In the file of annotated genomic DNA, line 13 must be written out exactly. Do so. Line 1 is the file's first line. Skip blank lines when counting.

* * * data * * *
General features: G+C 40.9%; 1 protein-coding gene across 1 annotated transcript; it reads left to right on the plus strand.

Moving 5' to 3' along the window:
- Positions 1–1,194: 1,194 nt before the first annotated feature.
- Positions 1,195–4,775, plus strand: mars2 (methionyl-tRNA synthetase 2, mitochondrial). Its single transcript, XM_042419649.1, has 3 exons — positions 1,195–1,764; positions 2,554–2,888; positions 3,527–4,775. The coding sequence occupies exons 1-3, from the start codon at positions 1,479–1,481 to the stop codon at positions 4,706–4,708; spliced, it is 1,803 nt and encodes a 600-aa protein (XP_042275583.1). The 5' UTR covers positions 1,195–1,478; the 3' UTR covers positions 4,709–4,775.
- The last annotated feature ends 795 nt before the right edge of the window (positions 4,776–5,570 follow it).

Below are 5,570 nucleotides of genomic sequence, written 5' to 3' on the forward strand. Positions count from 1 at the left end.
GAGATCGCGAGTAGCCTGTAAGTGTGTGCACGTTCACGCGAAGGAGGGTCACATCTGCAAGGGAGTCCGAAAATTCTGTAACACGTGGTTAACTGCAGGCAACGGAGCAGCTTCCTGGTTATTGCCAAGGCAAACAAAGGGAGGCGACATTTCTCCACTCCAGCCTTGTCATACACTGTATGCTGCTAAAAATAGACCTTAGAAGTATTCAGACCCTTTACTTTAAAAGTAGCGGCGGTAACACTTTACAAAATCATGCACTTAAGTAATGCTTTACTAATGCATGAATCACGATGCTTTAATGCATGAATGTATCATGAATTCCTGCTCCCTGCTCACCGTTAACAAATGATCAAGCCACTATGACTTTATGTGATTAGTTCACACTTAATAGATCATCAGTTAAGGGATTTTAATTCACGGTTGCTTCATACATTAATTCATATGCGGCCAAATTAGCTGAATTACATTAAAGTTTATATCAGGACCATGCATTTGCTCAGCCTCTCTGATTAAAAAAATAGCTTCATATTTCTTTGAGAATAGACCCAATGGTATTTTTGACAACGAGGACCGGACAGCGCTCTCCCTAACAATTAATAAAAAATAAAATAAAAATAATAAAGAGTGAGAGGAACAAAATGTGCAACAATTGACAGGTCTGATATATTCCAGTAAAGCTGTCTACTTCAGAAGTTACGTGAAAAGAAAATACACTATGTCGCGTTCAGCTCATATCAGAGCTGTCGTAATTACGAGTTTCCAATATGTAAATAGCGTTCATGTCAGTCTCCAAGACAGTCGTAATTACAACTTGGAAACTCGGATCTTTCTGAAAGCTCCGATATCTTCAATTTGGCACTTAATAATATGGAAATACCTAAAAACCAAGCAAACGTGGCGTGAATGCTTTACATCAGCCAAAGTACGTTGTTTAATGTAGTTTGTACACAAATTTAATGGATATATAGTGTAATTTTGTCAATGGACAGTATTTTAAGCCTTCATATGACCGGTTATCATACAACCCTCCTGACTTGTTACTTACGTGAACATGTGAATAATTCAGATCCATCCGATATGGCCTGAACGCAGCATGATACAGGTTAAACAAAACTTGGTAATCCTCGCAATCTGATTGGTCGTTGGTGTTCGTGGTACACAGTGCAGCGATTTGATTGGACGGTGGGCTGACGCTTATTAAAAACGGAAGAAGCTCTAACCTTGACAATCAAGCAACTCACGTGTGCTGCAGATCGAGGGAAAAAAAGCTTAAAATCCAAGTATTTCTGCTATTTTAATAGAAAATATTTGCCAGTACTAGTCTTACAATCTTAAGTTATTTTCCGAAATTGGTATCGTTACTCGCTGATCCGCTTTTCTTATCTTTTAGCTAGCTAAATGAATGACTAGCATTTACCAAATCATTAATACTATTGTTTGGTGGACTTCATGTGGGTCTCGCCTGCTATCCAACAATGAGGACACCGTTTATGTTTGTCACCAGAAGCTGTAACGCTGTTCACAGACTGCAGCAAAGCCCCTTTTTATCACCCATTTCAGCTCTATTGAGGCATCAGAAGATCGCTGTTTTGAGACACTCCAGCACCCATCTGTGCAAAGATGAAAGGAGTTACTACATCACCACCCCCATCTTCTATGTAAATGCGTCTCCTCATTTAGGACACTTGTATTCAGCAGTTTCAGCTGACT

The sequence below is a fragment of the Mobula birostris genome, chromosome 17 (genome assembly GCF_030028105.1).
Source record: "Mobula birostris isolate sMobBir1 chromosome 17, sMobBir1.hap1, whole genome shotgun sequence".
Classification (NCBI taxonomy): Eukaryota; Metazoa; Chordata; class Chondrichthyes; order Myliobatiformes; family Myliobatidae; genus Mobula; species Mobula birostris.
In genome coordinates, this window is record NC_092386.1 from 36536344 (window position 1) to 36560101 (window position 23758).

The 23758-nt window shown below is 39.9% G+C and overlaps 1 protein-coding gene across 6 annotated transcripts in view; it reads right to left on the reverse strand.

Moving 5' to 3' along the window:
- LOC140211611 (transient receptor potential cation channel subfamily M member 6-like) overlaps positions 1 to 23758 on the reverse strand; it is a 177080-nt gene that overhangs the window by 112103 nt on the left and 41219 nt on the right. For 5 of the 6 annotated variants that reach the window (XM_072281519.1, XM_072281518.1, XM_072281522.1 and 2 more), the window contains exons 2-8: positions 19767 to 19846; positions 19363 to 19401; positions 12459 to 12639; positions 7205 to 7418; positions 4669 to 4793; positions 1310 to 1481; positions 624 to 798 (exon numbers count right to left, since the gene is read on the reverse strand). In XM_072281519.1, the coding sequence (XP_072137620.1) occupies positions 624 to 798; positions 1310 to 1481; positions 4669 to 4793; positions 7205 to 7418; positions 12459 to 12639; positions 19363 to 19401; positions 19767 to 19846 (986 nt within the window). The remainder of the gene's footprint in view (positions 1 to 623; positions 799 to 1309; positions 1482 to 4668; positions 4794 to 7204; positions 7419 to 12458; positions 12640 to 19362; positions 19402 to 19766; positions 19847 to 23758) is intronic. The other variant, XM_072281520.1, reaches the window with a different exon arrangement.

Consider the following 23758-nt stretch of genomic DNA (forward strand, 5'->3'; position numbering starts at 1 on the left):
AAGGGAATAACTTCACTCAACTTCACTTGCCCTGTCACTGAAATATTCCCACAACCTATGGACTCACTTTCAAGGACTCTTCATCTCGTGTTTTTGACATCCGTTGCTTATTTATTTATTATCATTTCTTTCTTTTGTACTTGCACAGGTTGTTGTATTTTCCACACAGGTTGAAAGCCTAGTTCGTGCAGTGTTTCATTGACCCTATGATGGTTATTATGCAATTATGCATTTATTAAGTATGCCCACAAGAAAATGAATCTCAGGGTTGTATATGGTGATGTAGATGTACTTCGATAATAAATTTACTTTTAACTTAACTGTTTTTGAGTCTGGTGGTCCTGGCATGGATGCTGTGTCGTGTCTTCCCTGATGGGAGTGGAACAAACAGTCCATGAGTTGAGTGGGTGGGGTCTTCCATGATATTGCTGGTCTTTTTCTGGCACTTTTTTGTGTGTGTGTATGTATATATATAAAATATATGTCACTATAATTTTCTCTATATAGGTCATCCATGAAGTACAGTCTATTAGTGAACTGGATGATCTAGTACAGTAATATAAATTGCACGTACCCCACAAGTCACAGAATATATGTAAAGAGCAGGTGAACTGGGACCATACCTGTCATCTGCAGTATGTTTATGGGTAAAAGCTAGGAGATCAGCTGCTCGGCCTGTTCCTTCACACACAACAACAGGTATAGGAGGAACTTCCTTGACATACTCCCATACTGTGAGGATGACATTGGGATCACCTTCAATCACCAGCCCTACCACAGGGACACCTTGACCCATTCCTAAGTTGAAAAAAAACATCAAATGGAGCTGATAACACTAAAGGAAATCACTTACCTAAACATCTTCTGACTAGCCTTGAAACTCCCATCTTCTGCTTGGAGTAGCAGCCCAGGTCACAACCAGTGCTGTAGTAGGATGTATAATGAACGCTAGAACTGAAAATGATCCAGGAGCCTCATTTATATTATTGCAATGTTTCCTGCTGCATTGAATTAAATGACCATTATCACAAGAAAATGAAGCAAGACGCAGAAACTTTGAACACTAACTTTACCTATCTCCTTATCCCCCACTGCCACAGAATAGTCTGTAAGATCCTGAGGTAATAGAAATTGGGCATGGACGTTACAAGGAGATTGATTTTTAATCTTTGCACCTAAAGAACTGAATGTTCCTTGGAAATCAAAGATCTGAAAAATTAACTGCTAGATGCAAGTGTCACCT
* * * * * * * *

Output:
Moving 5' to 3' along the window: